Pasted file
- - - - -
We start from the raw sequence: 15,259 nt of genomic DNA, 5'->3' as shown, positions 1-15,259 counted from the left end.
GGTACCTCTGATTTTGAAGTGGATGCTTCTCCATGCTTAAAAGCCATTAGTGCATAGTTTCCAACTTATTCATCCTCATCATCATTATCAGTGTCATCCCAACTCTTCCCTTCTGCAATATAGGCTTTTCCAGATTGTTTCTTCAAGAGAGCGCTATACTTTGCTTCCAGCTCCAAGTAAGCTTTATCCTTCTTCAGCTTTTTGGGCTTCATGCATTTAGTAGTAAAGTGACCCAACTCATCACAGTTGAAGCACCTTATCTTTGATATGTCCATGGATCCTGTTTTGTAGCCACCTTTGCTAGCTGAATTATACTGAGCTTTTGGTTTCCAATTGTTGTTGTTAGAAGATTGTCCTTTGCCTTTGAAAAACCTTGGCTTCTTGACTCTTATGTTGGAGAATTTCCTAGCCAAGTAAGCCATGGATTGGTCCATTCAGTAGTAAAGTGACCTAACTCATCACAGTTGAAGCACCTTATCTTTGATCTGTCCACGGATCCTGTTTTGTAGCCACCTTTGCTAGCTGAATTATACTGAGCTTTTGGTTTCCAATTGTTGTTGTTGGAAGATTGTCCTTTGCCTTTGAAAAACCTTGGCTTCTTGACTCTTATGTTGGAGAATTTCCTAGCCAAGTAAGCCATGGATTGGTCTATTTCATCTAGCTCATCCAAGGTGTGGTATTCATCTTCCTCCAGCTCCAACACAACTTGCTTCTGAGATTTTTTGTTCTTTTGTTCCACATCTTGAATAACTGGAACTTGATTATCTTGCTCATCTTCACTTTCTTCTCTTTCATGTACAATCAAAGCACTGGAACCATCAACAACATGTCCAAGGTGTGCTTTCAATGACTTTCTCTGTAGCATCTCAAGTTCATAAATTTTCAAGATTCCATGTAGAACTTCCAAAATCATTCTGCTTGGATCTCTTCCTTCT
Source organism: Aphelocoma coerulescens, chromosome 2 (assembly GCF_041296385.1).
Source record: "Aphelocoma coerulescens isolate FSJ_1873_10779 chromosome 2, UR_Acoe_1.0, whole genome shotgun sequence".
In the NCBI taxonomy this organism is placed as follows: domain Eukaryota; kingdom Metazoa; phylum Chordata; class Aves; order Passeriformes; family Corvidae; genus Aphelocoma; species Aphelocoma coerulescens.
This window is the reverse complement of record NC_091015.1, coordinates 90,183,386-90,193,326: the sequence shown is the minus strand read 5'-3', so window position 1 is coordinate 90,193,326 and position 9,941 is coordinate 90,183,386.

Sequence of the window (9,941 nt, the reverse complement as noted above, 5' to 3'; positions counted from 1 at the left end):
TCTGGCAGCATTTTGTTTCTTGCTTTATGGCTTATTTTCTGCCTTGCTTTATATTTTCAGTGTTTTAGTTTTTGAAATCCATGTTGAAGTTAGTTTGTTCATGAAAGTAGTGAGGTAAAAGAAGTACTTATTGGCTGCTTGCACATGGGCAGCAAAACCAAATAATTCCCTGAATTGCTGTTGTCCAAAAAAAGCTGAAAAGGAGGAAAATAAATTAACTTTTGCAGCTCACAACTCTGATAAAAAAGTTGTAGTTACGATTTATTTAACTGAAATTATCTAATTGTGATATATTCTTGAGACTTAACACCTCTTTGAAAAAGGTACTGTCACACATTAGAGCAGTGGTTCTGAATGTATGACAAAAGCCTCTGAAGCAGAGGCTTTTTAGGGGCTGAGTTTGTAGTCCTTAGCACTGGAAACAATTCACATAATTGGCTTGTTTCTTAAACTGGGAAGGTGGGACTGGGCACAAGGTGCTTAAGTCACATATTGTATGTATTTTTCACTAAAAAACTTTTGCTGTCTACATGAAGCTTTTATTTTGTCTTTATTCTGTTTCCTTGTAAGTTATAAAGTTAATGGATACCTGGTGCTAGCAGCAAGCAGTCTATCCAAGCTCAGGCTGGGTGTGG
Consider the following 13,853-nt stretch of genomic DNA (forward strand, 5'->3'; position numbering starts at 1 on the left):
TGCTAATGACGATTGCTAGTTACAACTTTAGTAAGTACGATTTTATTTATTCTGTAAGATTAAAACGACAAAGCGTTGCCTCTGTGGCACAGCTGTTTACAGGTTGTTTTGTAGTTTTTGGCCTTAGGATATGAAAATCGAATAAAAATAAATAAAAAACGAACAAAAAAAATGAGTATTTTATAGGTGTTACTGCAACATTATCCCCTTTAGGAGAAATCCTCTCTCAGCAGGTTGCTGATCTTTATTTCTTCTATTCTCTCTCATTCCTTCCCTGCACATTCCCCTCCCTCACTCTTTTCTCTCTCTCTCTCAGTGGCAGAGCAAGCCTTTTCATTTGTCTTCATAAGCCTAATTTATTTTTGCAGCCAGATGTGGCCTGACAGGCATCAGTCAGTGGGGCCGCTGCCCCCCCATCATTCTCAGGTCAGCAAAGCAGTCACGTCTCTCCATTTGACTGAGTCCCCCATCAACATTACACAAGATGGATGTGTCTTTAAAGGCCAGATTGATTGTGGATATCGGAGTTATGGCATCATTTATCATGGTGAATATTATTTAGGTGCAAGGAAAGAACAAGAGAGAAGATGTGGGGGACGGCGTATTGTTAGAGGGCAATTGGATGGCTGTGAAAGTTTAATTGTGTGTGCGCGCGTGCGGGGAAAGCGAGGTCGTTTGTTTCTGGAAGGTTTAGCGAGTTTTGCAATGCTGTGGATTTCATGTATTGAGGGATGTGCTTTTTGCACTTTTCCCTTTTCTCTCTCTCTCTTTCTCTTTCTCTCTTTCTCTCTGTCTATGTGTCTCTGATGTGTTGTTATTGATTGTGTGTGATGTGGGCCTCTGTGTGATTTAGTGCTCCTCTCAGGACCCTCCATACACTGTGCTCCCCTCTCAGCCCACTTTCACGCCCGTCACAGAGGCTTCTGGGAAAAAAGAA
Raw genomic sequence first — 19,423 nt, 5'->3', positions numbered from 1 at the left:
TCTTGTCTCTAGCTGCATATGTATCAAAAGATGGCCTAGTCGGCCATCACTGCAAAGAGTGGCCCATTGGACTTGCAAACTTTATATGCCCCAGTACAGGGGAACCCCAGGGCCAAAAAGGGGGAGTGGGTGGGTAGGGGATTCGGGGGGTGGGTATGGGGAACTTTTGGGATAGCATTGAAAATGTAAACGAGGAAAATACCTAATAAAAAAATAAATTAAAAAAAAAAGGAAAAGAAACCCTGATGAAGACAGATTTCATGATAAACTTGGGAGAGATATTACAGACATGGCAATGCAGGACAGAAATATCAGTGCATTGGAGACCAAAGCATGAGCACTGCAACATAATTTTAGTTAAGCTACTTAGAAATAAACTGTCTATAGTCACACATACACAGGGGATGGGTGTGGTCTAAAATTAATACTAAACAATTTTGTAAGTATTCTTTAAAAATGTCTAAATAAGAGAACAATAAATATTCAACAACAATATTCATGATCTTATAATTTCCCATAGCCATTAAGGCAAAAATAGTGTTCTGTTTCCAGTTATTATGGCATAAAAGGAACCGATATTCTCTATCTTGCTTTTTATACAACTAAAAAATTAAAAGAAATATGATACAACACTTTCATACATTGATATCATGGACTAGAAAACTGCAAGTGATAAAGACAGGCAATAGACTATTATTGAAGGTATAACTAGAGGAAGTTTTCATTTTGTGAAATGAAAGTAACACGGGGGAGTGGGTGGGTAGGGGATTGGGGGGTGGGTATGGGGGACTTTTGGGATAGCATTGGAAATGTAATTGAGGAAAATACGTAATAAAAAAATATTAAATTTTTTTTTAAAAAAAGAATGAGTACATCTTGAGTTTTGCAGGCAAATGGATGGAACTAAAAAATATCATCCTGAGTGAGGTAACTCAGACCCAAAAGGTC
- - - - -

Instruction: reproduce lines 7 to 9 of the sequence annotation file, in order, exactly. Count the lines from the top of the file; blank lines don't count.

Sequence of the window (9,941 nt, the reverse complement as noted above, 5' to 3'; positions counted from 1 at the left end):
TCTGGCAGCATTTTGTTTCTTGCTTTATGGCTTATTTTCTGCCTTGCTTTATATTTTCAGTGTTTTAGTTTTTGAAATCCATGTTGAAGTTAGTTTGTTCATGAAAGTAGTGAGGTAAAAGAAGTACTTATTGGCTGCTTGCACATGGGCAGCAAAACCAAATAATTCCCTGAATTGCTGTTGTCCAAAAAAAGCTGAAAAGGAGGAAAATAAATTAACTTTTGCAGCTCACAACTCTGATAAAAAAGTTGTAGTTACGATTTATTTAACTGAAATTATCTAATTGTGATATATTCTTGAGACTTAACACCTCTTTGAAAAAGGTACTGTCACACATTAGAGCAGTGGTTCTGAATGTATGACAAAAGCCTCTGAAGCAGAGGCTTTTTAGGGGCTGAGTTTGTAGTCCTTAGCACTGGAAACAATTCACATAATTGGCTTGTTTCTTAAACTGGGAAGGTGGGACTGGGCACAAGGTGCTTAAGTCACATATTGTATGTATTTTTCACTAAAAAACTTTTGCTGTCTACATGAAGCTTTTATTTTGTCTTTATTCTGTTTCCTTGTAAGTTATAAAGTTAATGGATACCTGGTGCTAGCAGCAAGCAGTCTATCCAAGCTCAGGCTGGGTGTGG
Consider the following 13,853-nt stretch of genomic DNA (forward strand, 5'->3'; position numbering starts at 1 on the left):